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BULLETIN: June 2, 2015 — Blatter resigns, but what next?

The sudden resignation of Sepp Blatter as FIFA President, only four days after he was re-elected to a fifth term in office, raises sudden questions as to his posturing in recent days, the potential depth of the current investigations in both the United States and Switzerland, and the future of the world governing body of the sport.

In the near term, Blatter has a Women’s World Cup to oversee, then he’ll be trying to oversee a FIFA Congress to organize a new election and possibly a series of reforms. It’s these reforms which could be the single biggest outcome from this entire episode.

One reform Blatter named was term limits for top FIFA executives. But when it comes to how the organization is run, I think there’s going to have to be a much deeper reform, one which occurred back in 1787 here in the United States. That reform was the restructuring of the United States government from the Articles of Confederation to the current Constitution. Part of the tension between the 13 original colonies was the relationship between the states as well as the relationship to a federal power.

What happened, in terms of the formation of the U.S. government, was a separation of powers that also allowed the legislative branch a two-track system. One was a body which allowed each state the same number of votes, while the other gave more votes to the most populated states.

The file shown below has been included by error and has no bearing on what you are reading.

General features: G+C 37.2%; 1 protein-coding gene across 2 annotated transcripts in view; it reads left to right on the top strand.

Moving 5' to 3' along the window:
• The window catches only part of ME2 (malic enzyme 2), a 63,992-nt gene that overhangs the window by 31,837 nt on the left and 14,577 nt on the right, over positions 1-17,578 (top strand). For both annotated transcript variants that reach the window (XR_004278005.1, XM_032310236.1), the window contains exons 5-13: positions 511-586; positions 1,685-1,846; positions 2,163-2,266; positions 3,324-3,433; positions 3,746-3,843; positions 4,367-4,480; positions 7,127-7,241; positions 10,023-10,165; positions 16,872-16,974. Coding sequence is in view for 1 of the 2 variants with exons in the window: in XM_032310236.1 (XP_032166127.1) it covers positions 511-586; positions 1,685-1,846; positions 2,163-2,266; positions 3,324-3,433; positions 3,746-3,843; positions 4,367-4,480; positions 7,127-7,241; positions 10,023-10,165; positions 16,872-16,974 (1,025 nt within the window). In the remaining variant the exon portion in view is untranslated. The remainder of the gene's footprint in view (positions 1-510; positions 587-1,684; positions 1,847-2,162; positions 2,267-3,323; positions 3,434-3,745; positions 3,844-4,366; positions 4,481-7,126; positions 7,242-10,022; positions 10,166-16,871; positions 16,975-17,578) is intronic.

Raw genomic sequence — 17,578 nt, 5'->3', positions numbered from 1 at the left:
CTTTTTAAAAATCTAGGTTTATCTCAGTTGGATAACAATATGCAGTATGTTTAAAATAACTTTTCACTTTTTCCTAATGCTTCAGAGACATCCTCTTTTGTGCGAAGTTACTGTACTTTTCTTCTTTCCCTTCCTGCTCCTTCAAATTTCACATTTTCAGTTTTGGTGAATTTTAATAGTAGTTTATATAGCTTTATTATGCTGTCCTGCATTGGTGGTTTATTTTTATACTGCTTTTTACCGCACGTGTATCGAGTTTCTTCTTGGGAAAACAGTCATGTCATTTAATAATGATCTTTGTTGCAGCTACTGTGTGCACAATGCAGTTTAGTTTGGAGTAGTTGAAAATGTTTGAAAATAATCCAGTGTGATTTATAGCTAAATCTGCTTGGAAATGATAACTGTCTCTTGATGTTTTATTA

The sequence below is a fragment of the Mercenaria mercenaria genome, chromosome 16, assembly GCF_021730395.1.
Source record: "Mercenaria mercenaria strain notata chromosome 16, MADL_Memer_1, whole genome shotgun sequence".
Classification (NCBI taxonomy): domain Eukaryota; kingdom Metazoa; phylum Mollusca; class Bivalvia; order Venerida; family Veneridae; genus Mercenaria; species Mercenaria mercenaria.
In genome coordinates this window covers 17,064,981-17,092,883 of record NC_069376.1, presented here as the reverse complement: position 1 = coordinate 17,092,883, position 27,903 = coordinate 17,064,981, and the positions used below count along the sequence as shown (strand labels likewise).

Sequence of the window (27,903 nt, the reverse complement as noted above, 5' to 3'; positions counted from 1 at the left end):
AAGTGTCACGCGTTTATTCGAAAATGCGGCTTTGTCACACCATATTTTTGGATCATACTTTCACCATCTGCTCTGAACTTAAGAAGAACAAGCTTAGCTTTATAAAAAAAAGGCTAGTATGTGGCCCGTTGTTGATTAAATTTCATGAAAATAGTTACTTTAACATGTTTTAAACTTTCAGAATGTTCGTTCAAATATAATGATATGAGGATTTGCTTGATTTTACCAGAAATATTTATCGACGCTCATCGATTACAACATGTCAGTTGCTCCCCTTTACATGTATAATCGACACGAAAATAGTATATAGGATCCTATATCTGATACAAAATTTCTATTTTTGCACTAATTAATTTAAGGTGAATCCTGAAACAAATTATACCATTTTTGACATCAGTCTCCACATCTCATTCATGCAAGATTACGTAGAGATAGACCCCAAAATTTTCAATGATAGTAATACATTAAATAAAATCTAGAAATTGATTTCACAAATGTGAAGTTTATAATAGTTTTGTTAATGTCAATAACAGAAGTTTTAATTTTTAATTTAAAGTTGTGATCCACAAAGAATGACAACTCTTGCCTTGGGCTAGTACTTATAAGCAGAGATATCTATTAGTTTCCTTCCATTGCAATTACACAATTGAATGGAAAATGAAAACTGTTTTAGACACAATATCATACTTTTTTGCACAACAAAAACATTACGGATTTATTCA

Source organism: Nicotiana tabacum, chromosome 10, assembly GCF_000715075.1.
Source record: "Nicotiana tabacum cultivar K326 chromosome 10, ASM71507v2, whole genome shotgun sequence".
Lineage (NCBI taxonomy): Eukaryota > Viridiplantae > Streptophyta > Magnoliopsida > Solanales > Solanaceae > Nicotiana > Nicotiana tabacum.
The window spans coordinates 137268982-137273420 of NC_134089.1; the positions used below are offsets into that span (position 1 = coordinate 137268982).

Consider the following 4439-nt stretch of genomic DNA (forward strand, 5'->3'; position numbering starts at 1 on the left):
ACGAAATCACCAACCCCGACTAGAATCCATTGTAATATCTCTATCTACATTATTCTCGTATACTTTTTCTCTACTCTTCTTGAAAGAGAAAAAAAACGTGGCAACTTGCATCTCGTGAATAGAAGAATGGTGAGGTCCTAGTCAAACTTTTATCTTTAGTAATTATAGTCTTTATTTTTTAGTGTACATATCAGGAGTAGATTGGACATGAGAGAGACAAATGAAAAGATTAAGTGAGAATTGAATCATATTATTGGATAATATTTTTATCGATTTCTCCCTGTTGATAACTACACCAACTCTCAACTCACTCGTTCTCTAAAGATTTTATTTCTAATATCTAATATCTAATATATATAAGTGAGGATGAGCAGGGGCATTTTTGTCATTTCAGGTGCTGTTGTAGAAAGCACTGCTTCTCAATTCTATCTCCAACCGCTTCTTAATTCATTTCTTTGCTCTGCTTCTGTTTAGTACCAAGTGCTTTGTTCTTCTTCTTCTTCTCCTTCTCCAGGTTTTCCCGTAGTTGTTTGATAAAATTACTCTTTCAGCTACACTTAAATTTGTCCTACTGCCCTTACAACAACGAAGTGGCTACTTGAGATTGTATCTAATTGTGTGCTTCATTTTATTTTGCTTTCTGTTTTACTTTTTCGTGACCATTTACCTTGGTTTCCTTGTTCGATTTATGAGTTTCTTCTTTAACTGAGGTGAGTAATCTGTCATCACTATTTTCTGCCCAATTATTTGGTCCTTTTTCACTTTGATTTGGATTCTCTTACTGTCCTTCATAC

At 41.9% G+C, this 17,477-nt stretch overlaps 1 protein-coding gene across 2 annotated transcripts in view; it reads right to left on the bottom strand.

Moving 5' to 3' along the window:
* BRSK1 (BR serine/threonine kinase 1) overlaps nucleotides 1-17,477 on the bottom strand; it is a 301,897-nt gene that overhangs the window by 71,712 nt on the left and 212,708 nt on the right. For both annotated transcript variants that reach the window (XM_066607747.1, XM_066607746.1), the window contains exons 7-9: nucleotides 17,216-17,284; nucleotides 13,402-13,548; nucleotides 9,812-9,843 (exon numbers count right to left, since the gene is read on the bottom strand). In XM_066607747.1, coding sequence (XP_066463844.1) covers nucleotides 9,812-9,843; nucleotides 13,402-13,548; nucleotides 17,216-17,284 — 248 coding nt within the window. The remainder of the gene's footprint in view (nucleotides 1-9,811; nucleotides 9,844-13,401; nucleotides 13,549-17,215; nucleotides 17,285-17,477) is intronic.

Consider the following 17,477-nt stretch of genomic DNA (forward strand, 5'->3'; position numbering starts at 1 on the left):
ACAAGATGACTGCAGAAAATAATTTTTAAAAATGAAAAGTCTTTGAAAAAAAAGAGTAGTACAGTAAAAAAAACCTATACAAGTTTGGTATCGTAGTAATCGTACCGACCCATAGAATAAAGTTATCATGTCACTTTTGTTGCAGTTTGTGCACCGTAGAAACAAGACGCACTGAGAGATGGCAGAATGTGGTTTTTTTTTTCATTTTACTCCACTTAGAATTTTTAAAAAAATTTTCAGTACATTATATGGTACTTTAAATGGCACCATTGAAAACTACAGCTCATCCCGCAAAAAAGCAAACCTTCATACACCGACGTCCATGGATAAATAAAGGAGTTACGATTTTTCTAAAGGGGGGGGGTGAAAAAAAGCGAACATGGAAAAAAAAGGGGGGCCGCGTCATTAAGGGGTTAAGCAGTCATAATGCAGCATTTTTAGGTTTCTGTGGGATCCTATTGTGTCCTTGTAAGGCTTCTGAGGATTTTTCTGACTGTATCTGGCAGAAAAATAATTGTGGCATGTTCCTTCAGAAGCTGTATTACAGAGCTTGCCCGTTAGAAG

As I argued last week, the current setup in soccer gives every nation one vote. In other words, economic powers like the United Arab Emirates and China receive the same number of votes as small nations which have never made World Cups such as the Faeroe Islands and Monserrat. It provides incentive for people to “bundle” small nations into voting blocs and deliver them to potential candidates for election.

Such bundling could yield ridiculous results. In the case of CONCACAF (which represents North America and the Caribbean), it is possible for the three largest nations (the United States, Mexico, and Canada) to be outvoted every single time by the other 38 voting nations in the confederation.

The United Nations, for all its faults, could yield a new blueprint for new governance. Though the General Assembly includes every nation, the Security Council has five permanent members and 10 members who rotate in and out on a yearly basis. I envision a FIFA Congress which balances the interests of six continents and its 209 members.

The problem is that many of the 209 voting members don’t have a chance to even qualify for a FIFA-sanctioned tournament, much less win it. Many of the other nations do not have the infrastructure to host an international tournament, which makes the decisions to host the 2018 and 2022 World Cups incredibly daft; even more now than when the voting was done five years ago.

It’s going to be difficult to project exactly what is going to happen with this turnover of power at FIFA, but I remember when it took six months between the indictment of John Erlichman and six other members of the Watergate conspiracy for the resignation of Richard Nixon as President back in 1974.

The Blatter resignation took fewer than six days.

Given what is already known regarding the governance of CONCACAF and the perception that the United States is an ATM for soccer promoters, there is certainly more to come.


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